Tuesday, October 25, 2016

Volunteers in Maine are providing free basic services to allow rural seniors to age at home

Volunteer Dave Brown, 75, insulates the floor
of a house in coastal Maine (Stateline photo)
As Maine's large rural population ages, volunteer groups have popped up to provide services to allow seniors to remain at home as they age, Jenni Bergal reports for Stateline. One group, Harpswell Aging at Home, which includes many seniors, does home repairs for free, such as insulation, repairing damaged floors or doors, sealing foundations, installing rain gutters and storm windows and fixing fire hazards. Other groups offer rides, donate fresh fruits or vegetables or help give caregivers a break.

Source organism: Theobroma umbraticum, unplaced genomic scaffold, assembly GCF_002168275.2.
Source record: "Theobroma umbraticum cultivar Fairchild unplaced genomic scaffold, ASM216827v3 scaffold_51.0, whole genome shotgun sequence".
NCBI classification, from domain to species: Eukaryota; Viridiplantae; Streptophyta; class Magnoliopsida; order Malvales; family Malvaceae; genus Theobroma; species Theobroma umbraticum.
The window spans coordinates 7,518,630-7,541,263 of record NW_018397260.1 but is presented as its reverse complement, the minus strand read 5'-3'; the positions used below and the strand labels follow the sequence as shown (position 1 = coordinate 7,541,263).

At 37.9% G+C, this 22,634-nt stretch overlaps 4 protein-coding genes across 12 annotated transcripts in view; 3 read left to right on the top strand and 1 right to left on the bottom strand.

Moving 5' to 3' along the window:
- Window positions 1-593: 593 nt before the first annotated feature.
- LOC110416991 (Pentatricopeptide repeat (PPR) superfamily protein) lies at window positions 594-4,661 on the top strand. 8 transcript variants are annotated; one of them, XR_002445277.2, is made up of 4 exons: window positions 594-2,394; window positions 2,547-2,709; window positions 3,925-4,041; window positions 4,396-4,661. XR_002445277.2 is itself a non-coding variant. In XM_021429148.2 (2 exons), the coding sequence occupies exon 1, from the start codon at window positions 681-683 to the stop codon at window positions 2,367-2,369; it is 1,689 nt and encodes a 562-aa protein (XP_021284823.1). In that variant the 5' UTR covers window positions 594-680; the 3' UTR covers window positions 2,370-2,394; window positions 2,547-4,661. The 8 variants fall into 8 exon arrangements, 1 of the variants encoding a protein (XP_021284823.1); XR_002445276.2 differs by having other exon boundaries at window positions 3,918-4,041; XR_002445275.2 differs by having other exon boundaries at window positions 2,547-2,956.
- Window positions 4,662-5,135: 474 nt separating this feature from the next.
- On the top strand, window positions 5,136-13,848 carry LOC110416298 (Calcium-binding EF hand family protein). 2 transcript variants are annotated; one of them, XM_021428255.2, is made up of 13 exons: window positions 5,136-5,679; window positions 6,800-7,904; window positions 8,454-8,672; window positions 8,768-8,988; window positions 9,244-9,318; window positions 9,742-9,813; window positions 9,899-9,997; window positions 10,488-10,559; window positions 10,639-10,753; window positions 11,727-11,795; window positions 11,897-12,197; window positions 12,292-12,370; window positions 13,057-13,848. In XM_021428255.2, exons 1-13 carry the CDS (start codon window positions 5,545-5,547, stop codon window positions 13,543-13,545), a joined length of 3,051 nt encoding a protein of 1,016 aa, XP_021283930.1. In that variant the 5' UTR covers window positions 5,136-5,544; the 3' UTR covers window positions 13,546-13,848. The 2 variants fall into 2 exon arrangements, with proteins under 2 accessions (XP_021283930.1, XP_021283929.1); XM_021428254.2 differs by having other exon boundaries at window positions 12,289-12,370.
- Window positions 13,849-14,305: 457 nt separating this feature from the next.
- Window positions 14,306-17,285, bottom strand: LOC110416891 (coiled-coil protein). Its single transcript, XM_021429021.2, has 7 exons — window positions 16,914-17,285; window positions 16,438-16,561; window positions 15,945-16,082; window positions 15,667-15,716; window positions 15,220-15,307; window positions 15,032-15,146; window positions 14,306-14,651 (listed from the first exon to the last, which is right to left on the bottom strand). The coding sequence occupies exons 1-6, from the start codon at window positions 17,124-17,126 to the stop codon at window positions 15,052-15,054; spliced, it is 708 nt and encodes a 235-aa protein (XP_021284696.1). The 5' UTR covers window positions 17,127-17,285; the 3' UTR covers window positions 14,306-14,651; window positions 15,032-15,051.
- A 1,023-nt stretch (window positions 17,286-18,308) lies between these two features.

These are much-needed services that can be a model for any state, Bergal writes. The number of seniors 65 and older in the U.S. is expected to reach 77 million by 2035, up from 48 million now. One-third of Maine's population is expected to be older than 65 by 2032.

"Local governments cannot afford to pay for all the services needed to help seniors stay in their homes. State governments face the same dilemma," Bergal writes. "And retrofitting a house for aging people can be expensive. It can cost $800 to $1,200 to widen a doorway to accommodate a wheelchair, $1,600 to $3,200 for a ramp, and up to $12,000 for a stair lift. That’s what makes Maine’s growing volunteer network so valuable."

Jess Maurer, executive director of the Maine Association of Area Agencies on Aging, said more than 60 communities have started, or are in the process of starting, programs to help seniors age in their homes, Bergal writes. Maurer told her, “There isn’t enough money in Maine to deal with this problem. It’s going to have to be community by community, using volunteers and public and private resources.”

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